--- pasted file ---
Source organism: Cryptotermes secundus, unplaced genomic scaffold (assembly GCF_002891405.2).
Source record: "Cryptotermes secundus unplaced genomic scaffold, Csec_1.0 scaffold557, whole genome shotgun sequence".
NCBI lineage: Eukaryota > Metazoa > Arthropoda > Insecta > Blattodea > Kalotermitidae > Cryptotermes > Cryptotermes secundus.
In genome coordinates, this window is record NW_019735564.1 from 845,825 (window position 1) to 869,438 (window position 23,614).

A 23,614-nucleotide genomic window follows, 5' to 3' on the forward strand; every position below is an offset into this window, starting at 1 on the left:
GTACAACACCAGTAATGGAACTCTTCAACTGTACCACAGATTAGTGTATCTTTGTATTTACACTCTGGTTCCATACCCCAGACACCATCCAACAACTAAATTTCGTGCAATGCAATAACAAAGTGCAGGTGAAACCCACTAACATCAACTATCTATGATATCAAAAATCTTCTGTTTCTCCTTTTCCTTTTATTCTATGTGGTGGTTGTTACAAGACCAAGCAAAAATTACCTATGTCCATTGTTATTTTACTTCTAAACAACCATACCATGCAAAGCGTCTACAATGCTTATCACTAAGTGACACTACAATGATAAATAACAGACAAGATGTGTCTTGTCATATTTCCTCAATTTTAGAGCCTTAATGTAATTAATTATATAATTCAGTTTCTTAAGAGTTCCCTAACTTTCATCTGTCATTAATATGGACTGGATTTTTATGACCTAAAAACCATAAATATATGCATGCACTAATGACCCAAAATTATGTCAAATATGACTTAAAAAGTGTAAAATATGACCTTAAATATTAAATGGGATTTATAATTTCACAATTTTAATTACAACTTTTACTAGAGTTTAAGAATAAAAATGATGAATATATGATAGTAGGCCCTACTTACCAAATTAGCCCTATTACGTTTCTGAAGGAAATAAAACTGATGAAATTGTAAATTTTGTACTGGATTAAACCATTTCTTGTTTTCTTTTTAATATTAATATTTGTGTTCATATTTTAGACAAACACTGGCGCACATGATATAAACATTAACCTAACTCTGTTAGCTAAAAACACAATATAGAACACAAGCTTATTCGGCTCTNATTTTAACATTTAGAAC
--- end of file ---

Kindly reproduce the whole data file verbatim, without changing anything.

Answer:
Source organism: Cryptotermes secundus, unplaced genomic scaffold (assembly GCF_002891405.2).
Source record: "Cryptotermes secundus unplaced genomic scaffold, Csec_1.0 scaffold557, whole genome shotgun sequence".
NCBI lineage: Eukaryota > Metazoa > Arthropoda > Insecta > Blattodea > Kalotermitidae > Cryptotermes > Cryptotermes secundus.
In genome coordinates, this window is record NW_019735564.1 from 845,825 (window position 1) to 869,438 (window position 23,614).

A 23,614-nucleotide genomic window follows, 5' to 3' on the forward strand; every position below is an offset into this window, starting at 1 on the left:
GTACAACACCAGTAATGGAACTCTTCAACTGTACCACAGATTAGTGTATCTTTGTATTTACACTCTGGTTCCATACCCCAGACACCATCCAACAACTAAATTTCGTGCAATGCAATAACAAAGTGCAGGTGAAACCCACTAACATCAACTATCTATGATATCAAAAATCTTCTGTTTCTCCTTTTCCTTTTATTCTATGTGGTGGTTGTTACAAGACCAAGCAAAAATTACCTATGTCCATTGTTATTTTACTTCTAAACAACCATACCATGCAAAGCGTCTACAATGCTTATCACTAAGTGACACTACAATGATAAATAACAGACAAGATGTGTCTTGTCATATTTCCTCAATTTTAGAGCCTTAATGTAATTAATTATATAATTCAGTTTCTTAAGAGTTCCCTAACTTTCATCTGTCATTAATATGGACTGGATTTTTATGACCTAAAAACCATAAATATATGCATGCACTAATGACCCAAAATTATGTCAAATATGACTTAAAAAGTGTAAAATATGACCTTAAATATTAAATGGGATTTATAATTTCACAATTTTAATTACAACTTTTACTAGAGTTTAAGAATAAAAATGATGAATATATGATAGTAGGCCCTACTTACCAAATTAGCCCTATTACGTTTCTGAAGGAAATAAAACTGATGAAATTGTAAATTTTGTACTGGATTAAACCATTTCTTGTTTTCTTTTTAATATTAATATTTGTGTTCATATTTTAGACAAACACTGGCGCACATGATATAAACATTAACCTAACTCTGTTAGCTAAAAACACAATATAGAACACAAGCTTATTCGGCTCTNATTTTAACATTTAGAAC